Razor blade doughnut makers fight to keep razor blades in doughnuts

Yuri Slatskovlaki is a Latvian gourmet chef and pastry artist in Utah. For years, his cooking has set the standard for the niche Latvian cuisine industry in the United States.

For years, his pastry shop has been famous for an item called “vinsidzek mus,” which roughly translates to “injury roll.” Over the years, the dish has been more commonly referred to as “razor blade doughnuts.” This is because the pastry is shaped similarly to a doughnut, and is filled with fragments of razor blades.

Vinsidzek mus is a hot seller for Slatskovlaki. However the old-world delicacy, dating back to some horrible time in Latvia’s history, has caused alarm with state law makers. There is now a state ban on the pastries, which could lead to a nation-wide ripple effect. A federal ban could be levied at any time.

“The vinsidzek mus, it is a traditional food,” explains Yuri. “It goes back to when feudal lords would generously provide leftover desert items to the poor and starving. Some would say it was intentional that the deserts were transported in the same crates as scrap metal from the blacksmith’s shop, but regardless, the people reveled in the sweetness that the treats would bring, moments before dying. But that would’ve happened anyway, so the death was much nicer.”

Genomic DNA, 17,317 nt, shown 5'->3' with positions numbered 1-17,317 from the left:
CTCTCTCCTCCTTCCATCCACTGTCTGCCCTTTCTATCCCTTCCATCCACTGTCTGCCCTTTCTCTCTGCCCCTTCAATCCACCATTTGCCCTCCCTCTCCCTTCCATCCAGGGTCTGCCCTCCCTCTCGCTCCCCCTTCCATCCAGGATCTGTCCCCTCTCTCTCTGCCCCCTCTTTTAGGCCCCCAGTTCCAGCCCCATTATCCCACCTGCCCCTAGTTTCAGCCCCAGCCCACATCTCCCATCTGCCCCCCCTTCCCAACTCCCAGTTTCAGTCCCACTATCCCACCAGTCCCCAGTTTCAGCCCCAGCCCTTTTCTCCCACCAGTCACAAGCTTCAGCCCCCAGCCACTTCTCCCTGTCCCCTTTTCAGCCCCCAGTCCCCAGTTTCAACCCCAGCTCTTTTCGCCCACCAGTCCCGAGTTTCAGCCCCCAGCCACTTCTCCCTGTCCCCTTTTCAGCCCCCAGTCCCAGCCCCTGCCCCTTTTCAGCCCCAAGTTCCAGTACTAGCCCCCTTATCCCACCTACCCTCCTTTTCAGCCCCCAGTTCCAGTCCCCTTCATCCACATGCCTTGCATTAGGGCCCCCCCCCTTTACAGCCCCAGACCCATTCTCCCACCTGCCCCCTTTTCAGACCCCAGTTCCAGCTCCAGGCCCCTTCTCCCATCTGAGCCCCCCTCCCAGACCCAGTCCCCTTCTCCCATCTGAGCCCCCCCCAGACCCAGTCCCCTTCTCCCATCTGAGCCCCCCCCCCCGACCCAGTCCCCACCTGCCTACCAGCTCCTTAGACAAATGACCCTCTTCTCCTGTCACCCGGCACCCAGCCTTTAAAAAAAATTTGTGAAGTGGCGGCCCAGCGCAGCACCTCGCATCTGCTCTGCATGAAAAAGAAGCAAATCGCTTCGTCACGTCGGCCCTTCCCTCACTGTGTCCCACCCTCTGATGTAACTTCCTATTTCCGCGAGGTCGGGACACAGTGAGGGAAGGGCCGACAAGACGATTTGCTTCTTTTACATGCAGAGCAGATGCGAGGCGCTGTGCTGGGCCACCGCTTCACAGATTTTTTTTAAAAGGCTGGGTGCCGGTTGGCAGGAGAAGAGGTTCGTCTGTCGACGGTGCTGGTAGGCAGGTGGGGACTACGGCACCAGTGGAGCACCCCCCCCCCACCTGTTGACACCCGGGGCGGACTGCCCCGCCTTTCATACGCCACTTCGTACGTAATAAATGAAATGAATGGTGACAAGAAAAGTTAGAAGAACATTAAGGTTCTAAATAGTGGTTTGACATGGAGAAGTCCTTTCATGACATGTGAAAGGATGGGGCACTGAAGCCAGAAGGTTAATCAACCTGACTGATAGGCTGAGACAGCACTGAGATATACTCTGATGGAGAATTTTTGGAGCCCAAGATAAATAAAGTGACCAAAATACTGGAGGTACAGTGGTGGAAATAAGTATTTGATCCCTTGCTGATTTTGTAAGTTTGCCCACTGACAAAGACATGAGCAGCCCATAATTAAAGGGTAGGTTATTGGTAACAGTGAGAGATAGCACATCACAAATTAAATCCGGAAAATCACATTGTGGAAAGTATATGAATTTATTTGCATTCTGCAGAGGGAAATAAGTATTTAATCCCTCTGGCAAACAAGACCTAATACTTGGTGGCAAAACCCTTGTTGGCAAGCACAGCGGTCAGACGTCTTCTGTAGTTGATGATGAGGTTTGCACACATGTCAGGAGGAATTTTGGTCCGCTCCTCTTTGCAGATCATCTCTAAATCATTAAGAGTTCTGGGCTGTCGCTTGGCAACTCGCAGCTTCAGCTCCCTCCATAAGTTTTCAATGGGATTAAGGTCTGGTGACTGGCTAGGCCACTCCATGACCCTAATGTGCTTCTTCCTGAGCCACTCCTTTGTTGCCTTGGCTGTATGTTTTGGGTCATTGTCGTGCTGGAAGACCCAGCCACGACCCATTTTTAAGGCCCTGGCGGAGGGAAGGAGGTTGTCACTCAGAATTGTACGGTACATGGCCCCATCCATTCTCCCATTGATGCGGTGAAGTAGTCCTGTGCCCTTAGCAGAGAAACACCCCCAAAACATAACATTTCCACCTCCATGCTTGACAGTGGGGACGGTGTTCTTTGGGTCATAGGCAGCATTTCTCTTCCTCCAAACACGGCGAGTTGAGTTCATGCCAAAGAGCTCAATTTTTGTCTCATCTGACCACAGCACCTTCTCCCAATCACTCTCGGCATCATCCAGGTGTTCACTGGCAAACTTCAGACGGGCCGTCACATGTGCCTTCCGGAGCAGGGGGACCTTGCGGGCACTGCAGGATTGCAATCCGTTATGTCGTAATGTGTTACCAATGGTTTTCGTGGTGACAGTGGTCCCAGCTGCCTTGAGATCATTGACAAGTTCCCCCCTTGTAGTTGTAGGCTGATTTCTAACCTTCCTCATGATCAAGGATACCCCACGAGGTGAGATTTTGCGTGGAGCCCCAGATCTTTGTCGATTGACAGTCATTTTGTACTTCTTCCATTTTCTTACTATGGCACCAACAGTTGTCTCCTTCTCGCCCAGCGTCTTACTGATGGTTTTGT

The state ban on the items is perplexing to Slatskovlaki: “We are completely upfront about there being razor blades in the doughnuts. It’s not like we’re trying to win a lawsuit or something.”

“I honor my great-great-grandparent’s memory with every bite,” claims Paula Gerchek, a local woman of Latvian descent. “Every time I feel a trail of blood dripping down my throat, I smile and think about those people I never met or knew. It gives me an odd sense of purpose for no discernible reason.”

Dr Johannesburg Swivel

Dr Johannesburg Swivel

I'd very much like to stick my fingers inside you. - Author Bio

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